I read with considerable interest Ethan Watrall’s very recent article in Advances in Archaeological Practice, “Building Scholars and Communities of Practice in Digital Heritage and Archaeology.” The article is very useful outline of how Michigan State has worked to train and develop the next generation of digital archaeologists through a series of three initiatives. (The article can be read productively against two recent article co-authored by Paul Reilly: one with Jeremy Huggett and Gary Lock, “Whither Digital Archaeological Knowledge? The Challenge of Unstable Futures” in the Journal of Computer Applications in Archaeology and one with Costas Papadopoulos, “The digital humanist: Contested status within contesting futures” in Digital Scholarship in the Humanities.

Watrall’s article is unabashedly top down and offers an interesting template for developing the next generation of digital archaeologists, social scientists, and humanists. The programs developed at Michigan State and funded in part by the National Endowment for the Humanities cultivate the ability to plan, organize, and develop digital projects in real time. They emphasize skill building, collaboration, project management, and shared, public outcomes. These are indeed the building blocks for developing archaeologists comfortable with digital approaches and tools and present a model that is consistent with the kind of “high impact” practices that are increasingly common across the U.S. Participants work in groups, develop key skills through rapid development project, present regular updates, and deliver a product that whenever possible is public, open, and relevant. This is good stuff in terms of providing a framework for practical engagement with not only digital practice, but, one could argue, any collaborative project in the social sciences and humanities. I suspect this thoughtful, contemporary design also contributed to the generous funding that these initiative have received from the NEH and Michigan State.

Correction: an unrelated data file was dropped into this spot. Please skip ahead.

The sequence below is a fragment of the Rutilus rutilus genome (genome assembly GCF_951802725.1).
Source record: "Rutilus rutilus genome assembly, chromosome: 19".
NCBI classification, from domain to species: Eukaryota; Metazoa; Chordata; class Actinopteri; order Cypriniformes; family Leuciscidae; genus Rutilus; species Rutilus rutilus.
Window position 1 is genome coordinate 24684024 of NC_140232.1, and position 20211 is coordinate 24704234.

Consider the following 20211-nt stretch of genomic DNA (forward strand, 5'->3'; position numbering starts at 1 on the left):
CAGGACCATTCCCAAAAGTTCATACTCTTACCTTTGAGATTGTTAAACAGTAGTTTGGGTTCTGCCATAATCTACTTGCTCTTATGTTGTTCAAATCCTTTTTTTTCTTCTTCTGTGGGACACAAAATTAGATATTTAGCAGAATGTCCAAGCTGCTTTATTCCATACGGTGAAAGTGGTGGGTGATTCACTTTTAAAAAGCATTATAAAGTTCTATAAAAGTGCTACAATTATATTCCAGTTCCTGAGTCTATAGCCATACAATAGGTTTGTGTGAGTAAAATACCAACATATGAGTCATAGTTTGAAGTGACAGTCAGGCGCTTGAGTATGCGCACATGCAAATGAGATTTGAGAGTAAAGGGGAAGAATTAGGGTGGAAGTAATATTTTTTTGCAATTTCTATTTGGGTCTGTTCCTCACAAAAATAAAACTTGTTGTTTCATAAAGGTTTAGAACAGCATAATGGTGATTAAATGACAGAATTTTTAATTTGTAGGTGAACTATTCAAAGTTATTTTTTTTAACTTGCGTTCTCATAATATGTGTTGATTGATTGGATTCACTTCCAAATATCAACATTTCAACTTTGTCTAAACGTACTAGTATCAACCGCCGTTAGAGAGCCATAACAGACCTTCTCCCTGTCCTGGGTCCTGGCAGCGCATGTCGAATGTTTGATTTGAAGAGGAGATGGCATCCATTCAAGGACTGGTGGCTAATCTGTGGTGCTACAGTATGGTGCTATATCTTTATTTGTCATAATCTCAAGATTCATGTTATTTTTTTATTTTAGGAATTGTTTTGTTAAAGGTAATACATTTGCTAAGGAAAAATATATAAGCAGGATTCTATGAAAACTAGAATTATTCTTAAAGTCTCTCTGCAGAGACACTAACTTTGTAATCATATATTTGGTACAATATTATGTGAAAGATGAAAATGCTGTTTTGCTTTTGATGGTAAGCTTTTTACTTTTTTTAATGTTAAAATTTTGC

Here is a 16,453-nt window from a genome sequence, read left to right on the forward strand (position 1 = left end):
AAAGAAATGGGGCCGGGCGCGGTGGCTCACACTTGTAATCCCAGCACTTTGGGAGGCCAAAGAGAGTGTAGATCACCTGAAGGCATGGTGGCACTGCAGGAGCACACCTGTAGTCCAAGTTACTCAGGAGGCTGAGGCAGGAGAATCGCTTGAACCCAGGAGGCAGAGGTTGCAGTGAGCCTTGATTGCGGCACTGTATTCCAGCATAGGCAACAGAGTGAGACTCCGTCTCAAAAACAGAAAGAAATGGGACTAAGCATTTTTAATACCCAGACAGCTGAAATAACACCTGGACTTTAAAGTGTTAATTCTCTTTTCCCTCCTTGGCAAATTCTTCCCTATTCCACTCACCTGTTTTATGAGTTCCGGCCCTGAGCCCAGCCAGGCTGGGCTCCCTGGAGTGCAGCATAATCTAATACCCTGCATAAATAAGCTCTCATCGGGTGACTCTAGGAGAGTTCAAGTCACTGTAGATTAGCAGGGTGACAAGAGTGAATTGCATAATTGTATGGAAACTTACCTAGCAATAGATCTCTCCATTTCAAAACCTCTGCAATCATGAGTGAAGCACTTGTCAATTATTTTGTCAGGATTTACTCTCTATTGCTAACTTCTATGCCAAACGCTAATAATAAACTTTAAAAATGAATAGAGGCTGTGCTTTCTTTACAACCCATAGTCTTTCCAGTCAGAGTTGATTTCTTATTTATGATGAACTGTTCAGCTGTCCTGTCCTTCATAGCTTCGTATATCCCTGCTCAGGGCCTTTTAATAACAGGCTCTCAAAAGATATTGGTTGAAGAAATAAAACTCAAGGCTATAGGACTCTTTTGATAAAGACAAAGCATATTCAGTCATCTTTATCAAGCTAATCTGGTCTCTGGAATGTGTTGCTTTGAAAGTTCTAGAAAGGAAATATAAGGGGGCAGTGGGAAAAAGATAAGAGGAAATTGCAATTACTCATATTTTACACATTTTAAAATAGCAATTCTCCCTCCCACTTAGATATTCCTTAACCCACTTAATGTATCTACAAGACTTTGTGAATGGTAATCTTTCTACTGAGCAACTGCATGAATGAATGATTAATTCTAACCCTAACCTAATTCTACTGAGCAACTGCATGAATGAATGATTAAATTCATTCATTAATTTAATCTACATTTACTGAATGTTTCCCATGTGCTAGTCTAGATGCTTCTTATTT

One things that I was particularly intrigued by was the idea that the approaches developed in these programs cultivated communities of practice. Watrall offered a furtive glimpse into how these communities of practice functioned. For example, in the NEH funded Institute on Digital Archaeology